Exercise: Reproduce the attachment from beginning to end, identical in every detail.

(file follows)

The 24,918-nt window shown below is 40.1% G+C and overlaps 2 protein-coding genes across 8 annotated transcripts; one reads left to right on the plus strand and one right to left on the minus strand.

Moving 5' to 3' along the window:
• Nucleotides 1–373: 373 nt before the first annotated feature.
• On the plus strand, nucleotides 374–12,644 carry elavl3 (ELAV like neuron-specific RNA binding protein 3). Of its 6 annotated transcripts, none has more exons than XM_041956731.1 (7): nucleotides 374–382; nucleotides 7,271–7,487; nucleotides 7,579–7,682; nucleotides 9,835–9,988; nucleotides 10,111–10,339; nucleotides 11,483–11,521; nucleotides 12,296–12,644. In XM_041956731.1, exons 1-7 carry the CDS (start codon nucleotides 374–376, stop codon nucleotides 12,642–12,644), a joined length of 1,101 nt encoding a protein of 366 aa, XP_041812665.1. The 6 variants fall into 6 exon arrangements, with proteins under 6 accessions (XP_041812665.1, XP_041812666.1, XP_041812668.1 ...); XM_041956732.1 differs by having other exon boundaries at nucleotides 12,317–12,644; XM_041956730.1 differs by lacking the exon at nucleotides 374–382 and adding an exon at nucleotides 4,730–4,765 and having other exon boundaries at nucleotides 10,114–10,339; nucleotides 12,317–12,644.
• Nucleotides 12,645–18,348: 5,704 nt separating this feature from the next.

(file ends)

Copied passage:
The 24,918-nt window shown below is 40.1% G+C and overlaps 2 protein-coding genes across 8 annotated transcripts; one reads left to right on the plus strand and one right to left on the minus strand.

Moving 5' to 3' along the window:
• Nucleotides 1–373: 373 nt before the first annotated feature.
• On the plus strand, nucleotides 374–12,644 carry elavl3 (ELAV like neuron-specific RNA binding protein 3). Of its 6 annotated transcripts, none has more exons than XM_041956731.1 (7): nucleotides 374–382; nucleotides 7,271–7,487; nucleotides 7,579–7,682; nucleotides 9,835–9,988; nucleotides 10,111–10,339; nucleotides 11,483–11,521; nucleotides 12,296–12,644. In XM_041956731.1, exons 1-7 carry the CDS (start codon nucleotides 374–376, stop codon nucleotides 12,642–12,644), a joined length of 1,101 nt encoding a protein of 366 aa, XP_041812665.1. The 6 variants fall into 6 exon arrangements, with proteins under 6 accessions (XP_041812665.1, XP_041812666.1, XP_041812668.1 ...); XM_041956732.1 differs by having other exon boundaries at nucleotides 12,317–12,644; XM_041956730.1 differs by lacking the exon at nucleotides 374–382 and adding an exon at nucleotides 4,730–4,765 and having other exon boundaries at nucleotides 10,114–10,339; nucleotides 12,317–12,644.
• Nucleotides 12,645–18,348: 5,704 nt separating this feature from the next.